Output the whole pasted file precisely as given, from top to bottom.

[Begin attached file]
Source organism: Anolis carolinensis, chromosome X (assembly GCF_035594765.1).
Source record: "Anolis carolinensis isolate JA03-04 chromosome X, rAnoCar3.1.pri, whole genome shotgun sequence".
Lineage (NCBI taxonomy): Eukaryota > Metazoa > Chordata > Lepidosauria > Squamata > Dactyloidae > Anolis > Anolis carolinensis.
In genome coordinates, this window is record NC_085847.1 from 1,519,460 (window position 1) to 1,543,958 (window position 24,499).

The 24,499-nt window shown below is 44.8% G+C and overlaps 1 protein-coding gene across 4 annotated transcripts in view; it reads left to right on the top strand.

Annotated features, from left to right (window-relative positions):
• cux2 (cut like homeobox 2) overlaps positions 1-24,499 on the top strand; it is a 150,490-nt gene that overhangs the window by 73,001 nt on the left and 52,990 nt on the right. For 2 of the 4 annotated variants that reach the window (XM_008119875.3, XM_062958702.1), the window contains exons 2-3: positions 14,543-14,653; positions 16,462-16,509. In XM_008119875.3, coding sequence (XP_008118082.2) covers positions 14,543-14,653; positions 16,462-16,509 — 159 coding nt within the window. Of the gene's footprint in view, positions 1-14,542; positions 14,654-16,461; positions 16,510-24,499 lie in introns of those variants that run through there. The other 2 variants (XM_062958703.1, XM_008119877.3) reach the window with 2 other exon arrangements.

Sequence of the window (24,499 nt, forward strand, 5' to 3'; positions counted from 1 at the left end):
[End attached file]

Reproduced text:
Source organism: Anolis carolinensis, chromosome X (assembly GCF_035594765.1).
Source record: "Anolis carolinensis isolate JA03-04 chromosome X, rAnoCar3.1.pri, whole genome shotgun sequence".
Lineage (NCBI taxonomy): Eukaryota > Metazoa > Chordata > Lepidosauria > Squamata > Dactyloidae > Anolis > Anolis carolinensis.
In genome coordinates, this window is record NC_085847.1 from 1,519,460 (window position 1) to 1,543,958 (window position 24,499).

The 24,499-nt window shown below is 44.8% G+C and overlaps 1 protein-coding gene across 4 annotated transcripts in view; it reads left to right on the top strand.

Annotated features, from left to right (window-relative positions):
• cux2 (cut like homeobox 2) overlaps positions 1-24,499 on the top strand; it is a 150,490-nt gene that overhangs the window by 73,001 nt on the left and 52,990 nt on the right. For 2 of the 4 annotated variants that reach the window (XM_008119875.3, XM_062958702.1), the window contains exons 2-3: positions 14,543-14,653; positions 16,462-16,509. In XM_008119875.3, coding sequence (XP_008118082.2) covers positions 14,543-14,653; positions 16,462-16,509 — 159 coding nt within the window. Of the gene's footprint in view, positions 1-14,542; positions 14,654-16,461; positions 16,510-24,499 lie in introns of those variants that run through there. The other 2 variants (XM_062958703.1, XM_008119877.3) reach the window with 2 other exon arrangements.

Sequence of the window (24,499 nt, forward strand, 5' to 3'; positions counted from 1 at the left end):